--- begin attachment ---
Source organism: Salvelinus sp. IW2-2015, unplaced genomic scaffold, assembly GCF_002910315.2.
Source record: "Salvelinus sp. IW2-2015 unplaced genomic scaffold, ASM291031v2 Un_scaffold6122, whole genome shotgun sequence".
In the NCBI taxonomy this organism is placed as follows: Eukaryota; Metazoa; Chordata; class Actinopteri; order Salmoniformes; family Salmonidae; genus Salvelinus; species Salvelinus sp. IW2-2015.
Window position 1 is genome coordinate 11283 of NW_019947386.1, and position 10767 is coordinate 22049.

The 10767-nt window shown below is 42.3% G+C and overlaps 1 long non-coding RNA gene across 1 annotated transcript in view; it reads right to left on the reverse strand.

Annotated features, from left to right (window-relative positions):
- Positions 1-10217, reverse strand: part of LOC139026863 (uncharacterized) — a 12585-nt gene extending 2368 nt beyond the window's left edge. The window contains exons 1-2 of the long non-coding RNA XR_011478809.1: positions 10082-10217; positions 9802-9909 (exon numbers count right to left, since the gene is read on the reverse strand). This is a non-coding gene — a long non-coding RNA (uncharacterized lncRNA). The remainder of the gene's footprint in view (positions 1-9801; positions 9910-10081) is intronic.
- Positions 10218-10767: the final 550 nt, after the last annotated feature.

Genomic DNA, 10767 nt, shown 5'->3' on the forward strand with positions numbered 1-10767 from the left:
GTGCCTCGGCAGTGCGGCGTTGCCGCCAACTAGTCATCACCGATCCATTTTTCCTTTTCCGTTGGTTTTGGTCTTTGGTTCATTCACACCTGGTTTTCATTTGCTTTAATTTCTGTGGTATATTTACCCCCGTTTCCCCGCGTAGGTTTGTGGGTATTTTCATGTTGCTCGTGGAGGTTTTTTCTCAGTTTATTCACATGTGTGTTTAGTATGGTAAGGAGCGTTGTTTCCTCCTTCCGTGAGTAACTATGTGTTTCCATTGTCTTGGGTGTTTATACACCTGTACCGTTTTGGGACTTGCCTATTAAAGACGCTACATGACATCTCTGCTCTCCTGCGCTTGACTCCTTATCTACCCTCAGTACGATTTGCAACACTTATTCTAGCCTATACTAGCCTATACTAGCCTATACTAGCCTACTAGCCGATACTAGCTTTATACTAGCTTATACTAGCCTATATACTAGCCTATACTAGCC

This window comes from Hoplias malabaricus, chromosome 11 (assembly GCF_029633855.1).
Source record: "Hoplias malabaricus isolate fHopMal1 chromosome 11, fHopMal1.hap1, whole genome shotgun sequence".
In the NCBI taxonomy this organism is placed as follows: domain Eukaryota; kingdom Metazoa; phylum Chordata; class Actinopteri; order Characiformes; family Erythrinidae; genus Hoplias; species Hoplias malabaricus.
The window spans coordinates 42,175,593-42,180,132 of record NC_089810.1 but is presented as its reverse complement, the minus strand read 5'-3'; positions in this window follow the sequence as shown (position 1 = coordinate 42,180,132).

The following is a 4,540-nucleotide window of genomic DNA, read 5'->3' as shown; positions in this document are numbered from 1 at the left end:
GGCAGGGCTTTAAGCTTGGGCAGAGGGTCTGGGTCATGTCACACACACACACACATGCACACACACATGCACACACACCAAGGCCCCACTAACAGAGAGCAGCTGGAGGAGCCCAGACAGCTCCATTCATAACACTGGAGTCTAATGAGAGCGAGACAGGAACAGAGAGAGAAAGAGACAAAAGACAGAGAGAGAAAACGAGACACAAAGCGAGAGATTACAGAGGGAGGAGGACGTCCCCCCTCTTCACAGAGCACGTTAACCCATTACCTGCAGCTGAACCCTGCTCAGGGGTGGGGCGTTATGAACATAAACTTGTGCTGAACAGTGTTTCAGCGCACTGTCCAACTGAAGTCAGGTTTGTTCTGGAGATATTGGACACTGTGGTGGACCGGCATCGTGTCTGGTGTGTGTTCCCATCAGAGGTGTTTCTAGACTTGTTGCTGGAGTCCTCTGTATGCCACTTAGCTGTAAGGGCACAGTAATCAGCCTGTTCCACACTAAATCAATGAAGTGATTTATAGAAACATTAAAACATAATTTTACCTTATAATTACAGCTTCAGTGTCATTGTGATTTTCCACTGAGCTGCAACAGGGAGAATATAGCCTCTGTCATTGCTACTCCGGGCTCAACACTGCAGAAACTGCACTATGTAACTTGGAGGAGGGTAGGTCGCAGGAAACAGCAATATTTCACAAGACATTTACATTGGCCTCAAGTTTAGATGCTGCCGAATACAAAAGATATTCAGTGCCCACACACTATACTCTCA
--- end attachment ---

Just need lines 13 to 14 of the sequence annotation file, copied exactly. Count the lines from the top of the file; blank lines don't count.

In the NCBI taxonomy this organism is placed as follows: domain Eukaryota; kingdom Metazoa; phylum Chordata; class Actinopteri; order Characiformes; family Erythrinidae; genus Hoplias; species Hoplias malabaricus.
The window spans coordinates 42,175,593-42,180,132 of record NC_089810.1 but is presented as its reverse complement, the minus strand read 5'-3'; positions in this window follow the sequence as shown (position 1 = coordinate 42,180,132).